Offline retailers of consumer goods hit by third wave of Covid-19

Offline retailers of consumer durables, packaged goods, and two-wheelers have been hit hard by the third wave of Covid-19, even as e-commerce companies are laughing all the way to the bank. Spooked by uncertainty and a persistent inflationary trend, consumers are curtailing the purchase of discretionary items but continuing to lap up non-discretionary items such as groceries, medicines, and Covid self-test kits. In the third quarter of the current financial year, which included the festival season, the sector saw a volume decline of 20-25 per cent, along with a value erosion of 5-1.....
Offline retailers of consumer durables, packaged goods, and two-wheelers have been hit hard by the third wave of Covid-19, even as e-commerce companies are laughing all the way to the bank.

Spooked by uncertainty and a persistent inflationary trend, consumers are curtailing the purchase of discretionary items but continuing to lap up non-discretionary items such as groceries, medicines, and Covid self-test kits.

In the third quarter of the current financial year, which included the festival season, the sector saw a volume decline of 20-25 per cent, along with a value erosion of 5-10 per cent, said Kamal Nandi, business head and executive vice president of Godrej Appliances.

This is despite a 15-16 per cent price increase. “People have not spent money on non-essentials this year. Sentiment has also been low along with an inflationary trend in the economy. Consumers have largely spent on essentials and have been conservative with spending on non-essentials,” said Nandi.

Even among the essential items, cheaper alternatives are gaining traction with shrinking household budgets. As a result, mom-and-pop stores are stocking up on more regional brands, said Prem Kumar, chief executive officer of SnapBizz, a digital solutions provider to kirana stores across the country.

Eric Braganza, president of the Consumer Electronics and Appliances Manufacturers Association, said sales were down by 15 per cent since December as the third wave began. “Dealers have reduced their buying as there is uncertainty over lockdowns,” Braganza said. Dealers fear their cash flow will get impacted if there is lockdown, he added.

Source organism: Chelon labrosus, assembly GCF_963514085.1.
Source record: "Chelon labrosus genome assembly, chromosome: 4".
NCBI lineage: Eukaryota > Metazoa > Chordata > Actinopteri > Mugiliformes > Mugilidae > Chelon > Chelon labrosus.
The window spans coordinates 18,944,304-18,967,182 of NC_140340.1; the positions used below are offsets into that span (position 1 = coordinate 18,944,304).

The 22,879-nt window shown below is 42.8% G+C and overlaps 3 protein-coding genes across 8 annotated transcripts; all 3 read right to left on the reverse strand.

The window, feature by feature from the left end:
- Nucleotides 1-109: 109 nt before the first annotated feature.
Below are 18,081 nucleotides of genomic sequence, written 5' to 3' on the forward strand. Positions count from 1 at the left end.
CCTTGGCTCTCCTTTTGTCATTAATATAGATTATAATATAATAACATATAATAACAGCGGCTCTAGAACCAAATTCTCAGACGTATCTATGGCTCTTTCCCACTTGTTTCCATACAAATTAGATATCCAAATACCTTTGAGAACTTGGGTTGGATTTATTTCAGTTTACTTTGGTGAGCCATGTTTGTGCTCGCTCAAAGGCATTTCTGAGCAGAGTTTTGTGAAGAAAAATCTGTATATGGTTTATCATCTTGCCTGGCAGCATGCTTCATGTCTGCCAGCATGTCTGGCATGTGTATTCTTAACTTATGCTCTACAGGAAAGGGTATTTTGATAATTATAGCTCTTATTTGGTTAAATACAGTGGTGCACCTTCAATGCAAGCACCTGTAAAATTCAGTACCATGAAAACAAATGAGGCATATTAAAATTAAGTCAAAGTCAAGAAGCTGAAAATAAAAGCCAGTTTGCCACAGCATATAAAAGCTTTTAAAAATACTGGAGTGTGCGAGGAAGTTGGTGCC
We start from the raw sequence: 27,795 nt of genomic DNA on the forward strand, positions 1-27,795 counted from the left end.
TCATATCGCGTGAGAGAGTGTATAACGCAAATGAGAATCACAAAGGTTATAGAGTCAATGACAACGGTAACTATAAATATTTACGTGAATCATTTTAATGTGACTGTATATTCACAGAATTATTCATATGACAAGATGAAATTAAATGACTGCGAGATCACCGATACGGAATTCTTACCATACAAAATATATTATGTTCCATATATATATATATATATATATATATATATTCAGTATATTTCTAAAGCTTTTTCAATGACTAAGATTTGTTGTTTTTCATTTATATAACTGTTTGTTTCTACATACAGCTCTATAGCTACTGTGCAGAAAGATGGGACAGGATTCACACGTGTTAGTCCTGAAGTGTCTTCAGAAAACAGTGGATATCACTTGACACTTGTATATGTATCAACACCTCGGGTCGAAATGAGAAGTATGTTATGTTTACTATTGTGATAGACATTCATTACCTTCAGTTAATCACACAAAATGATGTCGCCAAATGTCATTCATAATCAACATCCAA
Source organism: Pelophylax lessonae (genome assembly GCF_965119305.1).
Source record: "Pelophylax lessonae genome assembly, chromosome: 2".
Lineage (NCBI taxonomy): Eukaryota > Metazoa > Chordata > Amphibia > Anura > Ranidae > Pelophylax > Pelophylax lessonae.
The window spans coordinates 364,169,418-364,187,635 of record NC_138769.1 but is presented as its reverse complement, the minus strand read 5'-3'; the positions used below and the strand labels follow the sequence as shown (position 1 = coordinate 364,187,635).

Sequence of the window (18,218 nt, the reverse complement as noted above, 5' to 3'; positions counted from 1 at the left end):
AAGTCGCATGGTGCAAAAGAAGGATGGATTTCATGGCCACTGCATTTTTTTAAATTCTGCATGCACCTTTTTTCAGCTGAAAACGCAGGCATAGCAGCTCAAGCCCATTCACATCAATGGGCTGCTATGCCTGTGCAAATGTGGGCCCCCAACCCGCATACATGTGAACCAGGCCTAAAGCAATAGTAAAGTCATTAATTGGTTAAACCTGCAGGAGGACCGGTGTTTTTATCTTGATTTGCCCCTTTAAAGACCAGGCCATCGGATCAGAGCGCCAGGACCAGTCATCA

Amid Covid-induced curbs, as consumers remain home-bound, e-commerce firms have got busier. Flipkart, for instance, has witnessed a significant increase in demand for products such as health test kits, oximeters, digital thermometers and groceries in the past 12 days, said a company spokesperson. “While oximeters and health test kits saw a surge of over 3.5 times and 22 times overall, the grocery category saw 1.6 times growth in demand during this period,” the spokesperson said.

Similarly, SoftBank-backed internet commerce platform Meesho is seeing an increase in demand for health and wellness products. It has seen the orders for sanitizers double, while demand for masks has seen a 34 per cent jump.

Quick commerce platform Zepto, too, is seeing significant sales growth, expanding 36 per cent week over week. Consumers have been doing some pantry loading of categories like cooking essentials and packaged food. Sales of cooking essentials like atta, rice, oil, and dry fruits have grown by 49 per cent. Within cooking essentials, pulses sales have grown by some 76 per cent, cereals and rice products by 54 per cent, and atta and oil by over 35 per cent.

Aadit Palicha, CEO and co-founder of Zepto, said packaged food categories like biscuits, noodles, breakfast cereals, and ketchup have also posted similar growth.

In a sharp contrast, sales are under pressure at offline retailers of packaged goods and essentials, shows the data compiled by Bizom, a retail intelligence firm. According to Akshay D'Souza, chief growth and insights officer at Bizom, even as the overall consumption has taken a hit during the ongoing third wave, packaged foods sales are the worst hit and are falling by almost a quarter, driven by lower sales of ‘ready-to-eat’ products.

Unlike what e-commerce firms are seeing, sales of hygiene products at retailers have remained muted. “With very limited control and lockdown measures, it does seem that business activity won't be affected as much as previous waves this time. Commodity products are showing steady demand driven by consumer focus towards ‘need’ products rather than discretionary ones,” said D’Souza.

Meanwhile, in anticipation of the demand overshooting like last year, e-commerce firms are scaling up their operations. Take Udaan, India’s largest business-to-business e-commerce platform, for instance. It has streamlined its business strategy and has augmented its supply chain and logistics infrastructure to cater to any foreseeable demand. It has restructured its inventory planning process on a daily basis to ensure there is sufficient and continuous supply. The company said it is experiencing high demand for diapers, laundry and personal care products.

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